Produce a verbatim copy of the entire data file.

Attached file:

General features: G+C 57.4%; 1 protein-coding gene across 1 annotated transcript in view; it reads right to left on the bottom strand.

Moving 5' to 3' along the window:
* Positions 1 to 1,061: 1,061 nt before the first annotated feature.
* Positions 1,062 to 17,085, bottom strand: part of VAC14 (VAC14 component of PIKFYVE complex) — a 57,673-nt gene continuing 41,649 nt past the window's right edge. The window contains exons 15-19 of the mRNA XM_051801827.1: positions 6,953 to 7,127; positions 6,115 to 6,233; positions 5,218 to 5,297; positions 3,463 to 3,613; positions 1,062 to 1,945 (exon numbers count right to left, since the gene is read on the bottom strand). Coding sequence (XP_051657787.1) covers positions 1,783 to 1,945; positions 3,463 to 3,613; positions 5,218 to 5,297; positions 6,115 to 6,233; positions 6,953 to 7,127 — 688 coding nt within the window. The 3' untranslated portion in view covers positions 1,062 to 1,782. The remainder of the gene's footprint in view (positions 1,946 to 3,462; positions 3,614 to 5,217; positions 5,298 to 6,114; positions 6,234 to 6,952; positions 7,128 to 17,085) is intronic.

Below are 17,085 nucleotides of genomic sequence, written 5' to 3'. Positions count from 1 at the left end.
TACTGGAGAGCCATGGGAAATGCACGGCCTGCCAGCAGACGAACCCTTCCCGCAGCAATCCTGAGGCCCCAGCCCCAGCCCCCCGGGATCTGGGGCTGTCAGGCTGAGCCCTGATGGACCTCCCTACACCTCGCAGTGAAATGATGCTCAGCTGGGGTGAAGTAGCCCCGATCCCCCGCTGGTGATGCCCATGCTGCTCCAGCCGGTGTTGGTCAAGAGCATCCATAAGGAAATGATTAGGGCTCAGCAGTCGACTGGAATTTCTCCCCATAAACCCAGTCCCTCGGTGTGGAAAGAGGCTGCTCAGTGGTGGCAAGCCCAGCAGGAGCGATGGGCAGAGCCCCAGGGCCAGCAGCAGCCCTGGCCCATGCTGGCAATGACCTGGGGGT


General features: G+C 57.4%; 1 protein-coding gene across 1 annotated transcript in view; it reads right to left on the bottom strand.

Moving 5' to 3' along the window:
* Positions 1 to 1,061: 1,061 nt before the first annotated feature.
* Positions 1,062 to 17,085, bottom strand: part of VAC14 (VAC14 component of PIKFYVE complex) — a 57,673-nt gene continuing 41,649 nt past the window's right edge. The window contains exons 15-19 of the mRNA XM_051801827.1: positions 6,953 to 7,127; positions 6,115 to 6,233; positions 5,218 to 5,297; positions 3,463 to 3,613; positions 1,062 to 1,945 (exon numbers count right to left, since the gene is read on the bottom strand). Coding sequence (XP_051657787.1) covers positions 1,783 to 1,945; positions 3,463 to 3,613; positions 5,218 to 5,297; positions 6,115 to 6,233; positions 6,953 to 7,127 — 688 coding nt within the window. The 3' untranslated portion in view covers positions 1,062 to 1,782. The remainder of the gene's footprint in view (positions 1,946 to 3,462; positions 3,614 to 5,217; positions 5,298 to 6,114; positions 6,234 to 6,952; positions 7,128 to 17,085) is intronic.

Below are 17,085 nucleotides of genomic sequence, written 5' to 3'. Positions count from 1 at the left end.
TACTGGAGAGCCATGGGAAATGCACGGCCTGCCAGCAGACGAACCCTTCCCGCAGCAATCCTGAGGCCCCAGCCCCAGCCCCCCGGGATCTGGGGCTGTCAGGCTGAGCCCTGATGGACCTCCCTACACCTCGCAGTGAAATGATGCTCAGCTGGGGTGAAGTAGCCCCGATCCCCCGCTGGTGATGCCCATGCTGCTCCAGCCGGTGTTGGTCAAGAGCATCCATAAGGAAATGATTAGGGCTCAGCAGTCGACTGGAATTTCTCCCCATAAACCCAGTCCCTCGGTGTGGAAAGAGGCTGCTCAGTGGTGGCAAGCCCAGCAGGAGCGATGGGCAGAGCCCCAGGGCCAGCAGCAGCCCTGGCCCATGCTGGCAATGACCTGGGGGT